Proceed ahead, passing through an opening in a stone wall by a “Do Not Enter” sign. Immediately turn right, passing brown signs that mark the trailheads of the white-blazed Crossover Trail and the red-on-white-blazed Ringwood-Ramapo Trail. Continue across an old concrete bridge over the Ringwood River (this was the original entrance to the Ringwood Manor estate). At the end of the bridge, turn...
Proceed ahead, passing through an opening in a stone wall by a “Do Not Enter” sign. Immediately turn right, passing brown signs that mark the trailheads of the white-blazed Crossover Trail and the red-on-white-blazed Ringwood-Ramapo Trail. Continue across an old concrete bridge over the Ringwood River (this was the original entrance to the Ringwood Manor estate). At the end of the bridge, turn left onto a footpath, soon crossing the heavily-traveled Sloatsburg Road.
The trails turn left and parallel the road, bear right and climb gently on switchbacks, then continue along the side of the hill, parallel to the road below. After climbing on another switchback, you’ll reach a junction where the white-blazed Crossover Trail leaves to the right. This will be your return route, but you should turn left, continuing to follow the red-on-white-blazed Ringwood-Ramapo Trail, which follows a level route along the side of the hill. Soon, the orange-blazed State Line Trail begins on the left. Continue to follow the Ringwood-Ramapo Trail, which now continues its ascent of Cupsaw Mountain on a steeper grade. As the trail nears the crest of the ridge, the climb steepens.
At the ridgetop, the yellow-blazed Cooper Union Trail joins from the right, and both trails run jointly for 200 feet, descending to a woods road. Here, the Cooper Union Trail leaves to the left, but you should continue to follow the Ringwood-Ramapo Trail, which turns right, soon reaching an old shelter, in poor condition. The shelter was built by “The Hiking, Eating, Arguing and Puzzle-Solving Club of the Cooper Union” (this land, now part of Ringwood State Park, was once owned by Cooper Union). The trail now descends into a valley, climbs a little, then descends into a rocky valley where it crosses a stream and turns left onto a woods road, joining the blue-blazed Cupsaw Brook Trail and the white-blazed Crossover Trail.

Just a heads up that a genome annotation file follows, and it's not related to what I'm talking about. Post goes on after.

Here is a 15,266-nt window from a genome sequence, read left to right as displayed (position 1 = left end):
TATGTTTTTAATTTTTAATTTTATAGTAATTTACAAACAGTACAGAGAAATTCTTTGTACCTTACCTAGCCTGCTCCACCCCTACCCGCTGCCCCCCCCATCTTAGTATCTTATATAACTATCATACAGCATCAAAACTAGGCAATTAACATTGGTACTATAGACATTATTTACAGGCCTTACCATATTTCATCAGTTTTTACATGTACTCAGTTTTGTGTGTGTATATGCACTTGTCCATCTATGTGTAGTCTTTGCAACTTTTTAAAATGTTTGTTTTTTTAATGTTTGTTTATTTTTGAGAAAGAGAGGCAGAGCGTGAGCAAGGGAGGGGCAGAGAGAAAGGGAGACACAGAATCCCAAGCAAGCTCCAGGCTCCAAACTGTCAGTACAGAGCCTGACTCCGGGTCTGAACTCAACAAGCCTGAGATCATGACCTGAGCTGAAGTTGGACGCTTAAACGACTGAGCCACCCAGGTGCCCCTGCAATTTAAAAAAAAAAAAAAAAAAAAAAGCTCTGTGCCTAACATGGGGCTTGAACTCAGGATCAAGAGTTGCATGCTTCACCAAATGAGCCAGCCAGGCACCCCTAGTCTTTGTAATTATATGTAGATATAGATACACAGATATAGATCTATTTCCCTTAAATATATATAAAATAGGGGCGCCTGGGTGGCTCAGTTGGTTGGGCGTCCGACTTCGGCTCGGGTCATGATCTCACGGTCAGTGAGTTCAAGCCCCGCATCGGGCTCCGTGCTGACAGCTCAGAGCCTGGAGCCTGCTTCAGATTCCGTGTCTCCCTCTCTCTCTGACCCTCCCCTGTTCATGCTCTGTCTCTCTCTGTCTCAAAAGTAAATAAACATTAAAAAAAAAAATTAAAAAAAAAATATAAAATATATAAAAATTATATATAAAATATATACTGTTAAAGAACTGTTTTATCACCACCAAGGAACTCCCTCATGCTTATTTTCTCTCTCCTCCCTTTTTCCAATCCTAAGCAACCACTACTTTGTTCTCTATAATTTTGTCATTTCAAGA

Just ahead, immediately after crossing a small stream on a footbridge, follow the Ringwood-Ramapo and Cupsaw Brook Trails as they turn left, leaving the Crossover Trail. Soon, the joint trails cross a small stream on rocks. After paralleling Cupsaw Brook, the blue-blazed Cupsaw Brook Trail leaves to the left. Continue ahead on the Ringwood-Ramapo Trail, which turns right and crosses Cupsaw Brook on a wooden bridge. (From here on, the Ringwood-Ramapo Trail is marked by both red-on-white blazes and brown wands with solid red blazes).
After passing a large cascade on the left, the trail bears right, away from the brook, and begins a steady ascent. At the top of the climb, the trail turns left onto a woods road and soon reaches a paved road at a traffic circle near Shepherd Lake.
The trail turns right on the paved road, then immediately left, following the sign in the middle of the traffic circle for the boat launch. It continues through the boat launch parking area, then follows a paved road past a boathouse and a kiosk, where an orange-blazed trail begins. Continue by following a gravel road along the south shore of the lake, marked with both red-on-white and orange blazes.